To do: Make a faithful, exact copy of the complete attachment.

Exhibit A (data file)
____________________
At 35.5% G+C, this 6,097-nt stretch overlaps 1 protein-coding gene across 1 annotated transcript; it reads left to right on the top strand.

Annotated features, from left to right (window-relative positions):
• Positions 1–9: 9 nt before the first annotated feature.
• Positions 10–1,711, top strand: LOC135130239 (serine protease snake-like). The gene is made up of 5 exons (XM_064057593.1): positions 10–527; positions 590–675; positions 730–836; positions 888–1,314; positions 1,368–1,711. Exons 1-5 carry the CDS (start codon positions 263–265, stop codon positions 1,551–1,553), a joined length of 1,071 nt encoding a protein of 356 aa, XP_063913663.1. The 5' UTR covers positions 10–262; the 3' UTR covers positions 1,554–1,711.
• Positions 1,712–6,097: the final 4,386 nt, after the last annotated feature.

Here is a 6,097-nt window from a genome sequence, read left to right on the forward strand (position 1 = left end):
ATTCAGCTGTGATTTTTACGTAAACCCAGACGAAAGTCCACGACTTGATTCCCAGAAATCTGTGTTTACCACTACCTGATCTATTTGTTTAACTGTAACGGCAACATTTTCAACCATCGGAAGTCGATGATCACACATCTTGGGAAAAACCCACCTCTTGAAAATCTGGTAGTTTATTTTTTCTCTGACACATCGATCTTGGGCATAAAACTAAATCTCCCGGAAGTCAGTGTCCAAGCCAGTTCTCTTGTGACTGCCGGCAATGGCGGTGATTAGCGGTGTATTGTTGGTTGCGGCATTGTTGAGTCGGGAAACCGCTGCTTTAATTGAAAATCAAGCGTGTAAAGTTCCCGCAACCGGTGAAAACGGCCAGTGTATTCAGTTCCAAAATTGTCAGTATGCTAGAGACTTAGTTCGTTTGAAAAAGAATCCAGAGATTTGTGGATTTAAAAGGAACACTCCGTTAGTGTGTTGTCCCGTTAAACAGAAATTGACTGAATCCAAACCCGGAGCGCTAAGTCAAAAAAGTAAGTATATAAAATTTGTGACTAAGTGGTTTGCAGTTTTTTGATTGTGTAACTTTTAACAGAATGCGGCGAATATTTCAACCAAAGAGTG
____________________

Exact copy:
At 35.5% G+C, this 6,097-nt stretch overlaps 1 protein-coding gene across 1 annotated transcript; it reads left to right on the top strand.

Annotated features, from left to right (window-relative positions):
• Positions 1–9: 9 nt before the first annotated feature.
• Positions 10–1,711, top strand: LOC135130239 (serine protease snake-like). The gene is made up of 5 exons (XM_064057593.1): positions 10–527; positions 590–675; positions 730–836; positions 888–1,314; positions 1,368–1,711. Exons 1-5 carry the CDS (start codon positions 263–265, stop codon positions 1,551–1,553), a joined length of 1,071 nt encoding a protein of 356 aa, XP_063913663.1. The 5' UTR covers positions 10–262; the 3' UTR covers positions 1,554–1,711.
• Positions 1,712–6,097: the final 4,386 nt, after the last annotated feature.

Here is a 6,097-nt window from a genome sequence, read left to right on the forward strand (position 1 = left end):
ATTCAGCTGTGATTTTTACGTAAACCCAGACGAAAGTCCACGACTTGATTCCCAGAAATCTGTGTTTACCACTACCTGATCTATTTGTTTAACTGTAACGGCAACATTTTCAACCATCGGAAGTCGATGATCACACATCTTGGGAAAAACCCACCTCTTGAAAATCTGGTAGTTTATTTTTTCTCTGACACATCGATCTTGGGCATAAAACTAAATCTCCCGGAAGTCAGTGTCCAAGCCAGTTCTCTTGTGACTGCCGGCAATGGCGGTGATTAGCGGTGTATTGTTGGTTGCGGCATTGTTGAGTCGGGAAACCGCTGCTTTAATTGAAAATCAAGCGTGTAAAGTTCCCGCAACCGGTGAAAACGGCCAGTGTATTCAGTTCCAAAATTGTCAGTATGCTAGAGACTTAGTTCGTTTGAAAAAGAATCCAGAGATTTGTGGATTTAAAAGGAACACTCCGTTAGTGTGTTGTCCCGTTAAACAGAAATTGACTGAATCCAAACCCGGAGCGCTAAGTCAAAAAAGTAAGTATATAAAATTTGTGACTAAGTGGTTTGCAGTTTTTTGATTGTGTAACTTTTAACAGAATGCGGCGAATATTTCAACCAAAGAGTG